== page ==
Samoan Tattoos in Bangkok
There are many reasons why Samoa has pride of place in any debate or in research into the history of tattooing, not least because the Samoan word “TATAU”, is the origin of the western word “TATTOO” – a word known across the world and included in the lexicons of hundreds of languages.
Samoan tattoos also contain some of the most intricate and beautiful designs to be found anywhere and have been adopted by thousands of tattoo adherents throughout the western world.
Legend has it that two female Samoan conjoined twins, Taema and Tilafaiga, who were joined at the spine, decided to go on an expedition away from their own island. During their travels, their spinal joint became separated and they eventually arrived at Fiji where they met tattooists Tufou and Fillelei, who taught them the art of tattooing.
On their return to Samoa, Tilafaiga became a war goddess and, Taema became Samoa’s first tattooist and tattoo teacher.
The unique Samoan designs that are used in tattoos can be traced back to around 1500 BC where similar patterns have been found on both pottery and cloth decoration. Samoan tattoos are deeply embedded in Samoan culture and during the past half-century since independence, there has huge been a resurgence in this ancient art.
The Samoans are the only group of Polynesians that still practice the traditional art of tattooing as an essential feature of their daily live. It remains an integral part of their rite of passage, symbolizing the transition to adulthood for both men and women.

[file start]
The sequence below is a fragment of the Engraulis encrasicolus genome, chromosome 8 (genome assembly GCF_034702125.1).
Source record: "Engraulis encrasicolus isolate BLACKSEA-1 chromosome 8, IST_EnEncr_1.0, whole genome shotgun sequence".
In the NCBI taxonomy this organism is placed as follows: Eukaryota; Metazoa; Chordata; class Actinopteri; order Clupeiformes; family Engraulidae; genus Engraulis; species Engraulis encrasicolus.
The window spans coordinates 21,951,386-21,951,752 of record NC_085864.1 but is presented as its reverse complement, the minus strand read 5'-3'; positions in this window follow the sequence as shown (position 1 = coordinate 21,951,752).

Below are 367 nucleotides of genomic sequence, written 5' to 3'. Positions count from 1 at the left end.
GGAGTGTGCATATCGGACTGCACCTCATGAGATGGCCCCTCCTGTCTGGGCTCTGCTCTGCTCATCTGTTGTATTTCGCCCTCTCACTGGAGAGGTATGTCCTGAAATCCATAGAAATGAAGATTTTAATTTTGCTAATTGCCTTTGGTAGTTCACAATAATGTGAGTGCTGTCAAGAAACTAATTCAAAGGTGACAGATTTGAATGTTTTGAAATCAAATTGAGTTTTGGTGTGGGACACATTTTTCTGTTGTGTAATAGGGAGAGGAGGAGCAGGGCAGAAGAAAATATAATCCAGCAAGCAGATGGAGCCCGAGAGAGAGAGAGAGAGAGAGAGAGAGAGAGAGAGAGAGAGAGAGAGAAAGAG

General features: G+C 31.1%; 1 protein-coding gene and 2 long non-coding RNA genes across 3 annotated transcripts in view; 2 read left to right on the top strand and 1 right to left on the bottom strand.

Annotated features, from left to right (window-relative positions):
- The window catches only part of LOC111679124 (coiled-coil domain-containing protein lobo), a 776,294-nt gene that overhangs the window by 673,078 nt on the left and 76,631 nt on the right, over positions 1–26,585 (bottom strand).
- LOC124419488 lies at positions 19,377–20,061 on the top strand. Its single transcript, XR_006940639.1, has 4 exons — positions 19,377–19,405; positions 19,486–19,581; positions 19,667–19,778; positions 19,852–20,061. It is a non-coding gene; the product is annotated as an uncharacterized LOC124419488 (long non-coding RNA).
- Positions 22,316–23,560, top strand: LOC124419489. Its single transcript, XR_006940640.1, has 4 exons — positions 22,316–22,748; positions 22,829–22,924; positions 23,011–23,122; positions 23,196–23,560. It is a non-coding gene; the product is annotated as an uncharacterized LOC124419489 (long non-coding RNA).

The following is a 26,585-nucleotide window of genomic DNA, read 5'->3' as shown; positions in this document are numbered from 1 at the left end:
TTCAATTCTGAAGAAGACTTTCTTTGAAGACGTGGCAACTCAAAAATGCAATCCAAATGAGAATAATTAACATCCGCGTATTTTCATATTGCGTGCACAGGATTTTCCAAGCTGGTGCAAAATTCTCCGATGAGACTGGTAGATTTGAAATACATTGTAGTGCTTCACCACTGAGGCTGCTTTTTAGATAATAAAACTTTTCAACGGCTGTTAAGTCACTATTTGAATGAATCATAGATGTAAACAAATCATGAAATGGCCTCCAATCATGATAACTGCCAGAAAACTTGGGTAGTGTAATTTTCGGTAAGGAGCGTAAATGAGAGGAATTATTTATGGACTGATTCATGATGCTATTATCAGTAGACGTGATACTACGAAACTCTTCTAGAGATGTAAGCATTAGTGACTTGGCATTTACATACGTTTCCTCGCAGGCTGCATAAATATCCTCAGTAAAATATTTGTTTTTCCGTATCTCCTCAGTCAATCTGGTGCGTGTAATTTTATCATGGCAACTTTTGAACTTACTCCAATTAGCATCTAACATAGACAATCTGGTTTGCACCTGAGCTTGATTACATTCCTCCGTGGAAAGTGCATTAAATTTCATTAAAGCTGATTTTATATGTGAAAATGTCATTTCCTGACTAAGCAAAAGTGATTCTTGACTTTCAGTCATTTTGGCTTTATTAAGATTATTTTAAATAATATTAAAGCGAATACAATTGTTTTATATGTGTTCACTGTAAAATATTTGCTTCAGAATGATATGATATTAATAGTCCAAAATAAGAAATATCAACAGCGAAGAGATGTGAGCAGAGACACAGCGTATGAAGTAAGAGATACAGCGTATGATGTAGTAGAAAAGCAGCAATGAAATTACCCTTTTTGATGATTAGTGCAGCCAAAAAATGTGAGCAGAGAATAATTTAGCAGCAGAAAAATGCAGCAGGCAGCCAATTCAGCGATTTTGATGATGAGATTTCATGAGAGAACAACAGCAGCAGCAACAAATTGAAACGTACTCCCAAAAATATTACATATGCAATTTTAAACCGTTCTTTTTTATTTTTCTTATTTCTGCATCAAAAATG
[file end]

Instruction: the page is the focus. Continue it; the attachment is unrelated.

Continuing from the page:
For young men, in particular, it means they are accepted as members of the association of young men, known as the ‘aumaga’. They also gain much respect for their inner strength and fortitude – enduring the high level of pain that is inflicted during the traditional method of tattooing.
Samoan tattoos contain some of the most intricate body art you will ever see and the only color used is black.
The male tattoo is known as “pe’a” (flying fox) and generally covers the area from knee to waist, with the small of the back tattooed first, and the navel design (“pute”) last. Without the “pute”, the tattoo is incomplete.
The female tattoo is known as “malu”, (protected) and does not generally follow a specific pattern and is mainly ornamental, although a diamond shape on the back of the knee, known as “malu”, is always present.
A few females known as ‘taupau’ have ceremonial roles and are always tattooed from their knees to the top of their legs and also on their hands.
Samoan tattoos contain designs handed down through the ages, with every tattoo being a unique work of art, and each containing its own special meaning. The designs have a tribal appearance and are often referred to as tribal tattoos in the USA.
Popular Samoan Tattoo Symbols and meanings
The symbols used in Samoan Tattoos have many different meanings. Here are some of the more well-known ones:
- The Turtle symbol is very important and a widely used symbol in Samoan culture. It can mean long life, health, fertility, union, family, and harmony. It also is a symbol of a navigator.
- The Ocean symbol is also very common and is often used to fill in blank spaces in specific patterns, and generally represents the final destination for people who die. The ocean can also represent death, the after-life, and a source of food, life, perseverance and even fertility.
- The Sun Symbol is another popular design which can stand for wealth, intelligence, grandeur and leadership. Sunrise can indicate eternity or rebirth and sunsets can mean passage to the next life. Sunrays mixed with different symbols can have a wide variety of meanings.
- Shell symbols (seashells or turtle shells) are also common symbols – especially the turtle shell which is a very important creature in Samoan culture. Depending on how they interact with other symbols, the turtle shell can have a host of different meanings including long life, health, fertility, and peace.
Seashells are not so common and when used, they usually symbolize protection and intimacy.
- “Tiki” symbols are human-like figures which represent Samoan demi-gods and mainly symbolizes protection, and the presence of danger. When mixed with other symbols the “tiki” can have a variety of different meanings.